This is possibly the lamest blog I've ever written, but it's a good illustration of how significant savings can be just from switching brands! It has merit! Even though I've devolved into strange nickle-and-diming territory. I've just done a big tea buy, so I'll drink that up, but I have a box of Tetley's waiting in the wings--perhaps I'll grow to appreciate it?

Saturday, November 6, 2010

What I used to spend my money on

I read a lot of frugality blogs, many of which are kind of half frugality blog and half "here's a great deal!" blogs, which can be a bit difficult for me at times. I love a good deal--who doesn't, but as I've mentioned before, when I began couponing and reading these blogs, I spent more on food and stuff than I had in years. A lot of it was boredom; a lot of it was a need to feel in control of something while my professional prospects seemed hopeless; and a lot if it was just glee at getting good deals (that weren't even that good, just slightly less than I might have previously paid).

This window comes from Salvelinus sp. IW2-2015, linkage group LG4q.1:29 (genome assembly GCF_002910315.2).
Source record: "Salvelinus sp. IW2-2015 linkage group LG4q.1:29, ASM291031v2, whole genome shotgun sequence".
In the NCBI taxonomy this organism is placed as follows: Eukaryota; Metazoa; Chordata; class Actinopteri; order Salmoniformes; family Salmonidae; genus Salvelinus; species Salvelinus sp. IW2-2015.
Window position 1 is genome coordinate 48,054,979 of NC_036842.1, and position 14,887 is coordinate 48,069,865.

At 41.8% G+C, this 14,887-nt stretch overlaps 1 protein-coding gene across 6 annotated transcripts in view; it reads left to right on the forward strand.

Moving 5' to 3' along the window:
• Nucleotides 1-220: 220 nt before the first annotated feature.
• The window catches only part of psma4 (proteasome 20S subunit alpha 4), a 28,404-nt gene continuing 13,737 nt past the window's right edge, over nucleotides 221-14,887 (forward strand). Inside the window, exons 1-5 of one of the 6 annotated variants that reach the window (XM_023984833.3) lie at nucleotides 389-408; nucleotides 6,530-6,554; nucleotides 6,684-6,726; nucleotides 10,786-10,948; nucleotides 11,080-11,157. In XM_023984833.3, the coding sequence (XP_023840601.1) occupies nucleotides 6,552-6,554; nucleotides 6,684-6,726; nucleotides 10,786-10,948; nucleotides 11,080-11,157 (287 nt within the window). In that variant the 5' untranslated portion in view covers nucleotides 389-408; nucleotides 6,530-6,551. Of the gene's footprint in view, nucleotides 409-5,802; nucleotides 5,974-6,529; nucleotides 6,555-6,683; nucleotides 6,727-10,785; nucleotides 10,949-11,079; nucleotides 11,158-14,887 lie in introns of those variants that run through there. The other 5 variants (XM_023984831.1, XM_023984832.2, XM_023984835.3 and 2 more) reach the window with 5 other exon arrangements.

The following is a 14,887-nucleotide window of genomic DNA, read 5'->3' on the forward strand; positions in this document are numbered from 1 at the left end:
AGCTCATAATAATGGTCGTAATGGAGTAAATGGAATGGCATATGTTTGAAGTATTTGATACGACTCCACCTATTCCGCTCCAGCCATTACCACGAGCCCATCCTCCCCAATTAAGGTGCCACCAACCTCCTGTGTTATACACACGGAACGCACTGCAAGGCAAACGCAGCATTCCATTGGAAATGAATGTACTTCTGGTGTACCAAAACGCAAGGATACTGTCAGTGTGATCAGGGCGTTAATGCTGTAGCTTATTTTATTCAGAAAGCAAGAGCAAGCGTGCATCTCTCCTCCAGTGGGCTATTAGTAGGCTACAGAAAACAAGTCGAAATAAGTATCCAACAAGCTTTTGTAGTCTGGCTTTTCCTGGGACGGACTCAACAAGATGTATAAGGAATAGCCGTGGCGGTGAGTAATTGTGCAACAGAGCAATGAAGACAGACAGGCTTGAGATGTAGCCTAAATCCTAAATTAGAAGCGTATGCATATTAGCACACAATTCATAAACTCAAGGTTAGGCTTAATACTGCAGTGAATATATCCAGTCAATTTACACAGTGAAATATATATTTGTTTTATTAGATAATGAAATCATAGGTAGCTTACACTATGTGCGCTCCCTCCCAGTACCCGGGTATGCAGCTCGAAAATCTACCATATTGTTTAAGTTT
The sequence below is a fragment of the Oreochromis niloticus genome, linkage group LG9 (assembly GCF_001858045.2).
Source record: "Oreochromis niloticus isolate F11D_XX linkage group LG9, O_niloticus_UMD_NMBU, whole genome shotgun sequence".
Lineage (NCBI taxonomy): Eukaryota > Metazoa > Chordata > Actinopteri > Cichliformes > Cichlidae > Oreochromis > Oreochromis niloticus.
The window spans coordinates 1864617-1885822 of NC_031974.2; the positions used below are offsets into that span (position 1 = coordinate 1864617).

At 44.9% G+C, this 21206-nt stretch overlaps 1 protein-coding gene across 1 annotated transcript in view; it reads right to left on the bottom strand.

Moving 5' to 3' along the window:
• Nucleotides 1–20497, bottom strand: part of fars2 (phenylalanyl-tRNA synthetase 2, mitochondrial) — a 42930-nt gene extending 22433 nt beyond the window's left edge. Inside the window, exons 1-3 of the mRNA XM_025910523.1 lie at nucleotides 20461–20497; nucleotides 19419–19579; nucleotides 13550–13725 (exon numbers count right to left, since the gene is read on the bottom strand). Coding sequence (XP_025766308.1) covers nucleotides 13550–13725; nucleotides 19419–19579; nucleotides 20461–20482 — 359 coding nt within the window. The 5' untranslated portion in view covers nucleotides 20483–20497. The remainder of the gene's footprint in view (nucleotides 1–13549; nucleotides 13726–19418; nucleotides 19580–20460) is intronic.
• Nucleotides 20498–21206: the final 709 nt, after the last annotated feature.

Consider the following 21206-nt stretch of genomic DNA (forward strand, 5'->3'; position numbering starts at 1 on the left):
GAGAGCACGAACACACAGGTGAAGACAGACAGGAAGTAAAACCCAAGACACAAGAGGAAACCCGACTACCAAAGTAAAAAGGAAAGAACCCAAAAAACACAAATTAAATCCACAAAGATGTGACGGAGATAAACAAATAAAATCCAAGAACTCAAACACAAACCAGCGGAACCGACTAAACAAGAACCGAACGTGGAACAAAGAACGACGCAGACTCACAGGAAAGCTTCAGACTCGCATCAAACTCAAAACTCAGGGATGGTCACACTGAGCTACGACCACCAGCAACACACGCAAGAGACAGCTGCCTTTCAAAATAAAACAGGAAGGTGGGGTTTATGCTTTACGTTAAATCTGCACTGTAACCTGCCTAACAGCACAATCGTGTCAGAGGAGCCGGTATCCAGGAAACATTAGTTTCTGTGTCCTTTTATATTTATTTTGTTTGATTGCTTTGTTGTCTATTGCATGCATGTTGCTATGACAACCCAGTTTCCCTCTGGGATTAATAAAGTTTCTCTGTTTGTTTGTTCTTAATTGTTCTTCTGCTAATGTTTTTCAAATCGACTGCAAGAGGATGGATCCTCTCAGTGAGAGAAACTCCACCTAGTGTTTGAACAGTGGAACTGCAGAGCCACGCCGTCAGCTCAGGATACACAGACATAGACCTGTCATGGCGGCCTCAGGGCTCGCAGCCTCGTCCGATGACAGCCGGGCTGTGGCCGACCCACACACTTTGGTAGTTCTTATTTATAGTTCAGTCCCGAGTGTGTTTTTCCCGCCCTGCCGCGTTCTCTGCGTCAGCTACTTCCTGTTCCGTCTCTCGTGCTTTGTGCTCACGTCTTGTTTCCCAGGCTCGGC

One thing that always surprises me when reading these other blogs, is what people want to spend their money on. In my mind, and this may just be where I'm at in my life right now, but I spend money on necessities and save the rest. I may be saving the rest for travel (I consider that a necessity), but I don't buy things for the home, jewelry, beauty treatments etc.

So many of these blogs are concerned with creating inexpensive centerpieces and finding discounts on scrapbooking materials, which I guess if that's what you like, good for you, but for me it just seems extravagant. I'm glad that I see how other people spend their money, though, because it gives me a bit perspective. I'm certainly not making a Thanksgiving centerpiece using remaindered silk flowers and ribbon ends (just sounds like something to dust to me), but if it makes people happy--good for them!

It did get me thinking about what I used to care about--the things that I used to spend all my money on. I started working at age fifteen, and had two jobs by age sixteen. Since I lived with my parents and didn't have to pay for any necessities, it was all just spending money. I saved plenty, sure, but the rest, I just spent on anything and everything that I felt I needed at the time. I get a little sick thinking about all the crap I frittered away money on, and I understand why it was so hard to adjust to a real world where all of my money goes toward necessities and not tacky room decorations.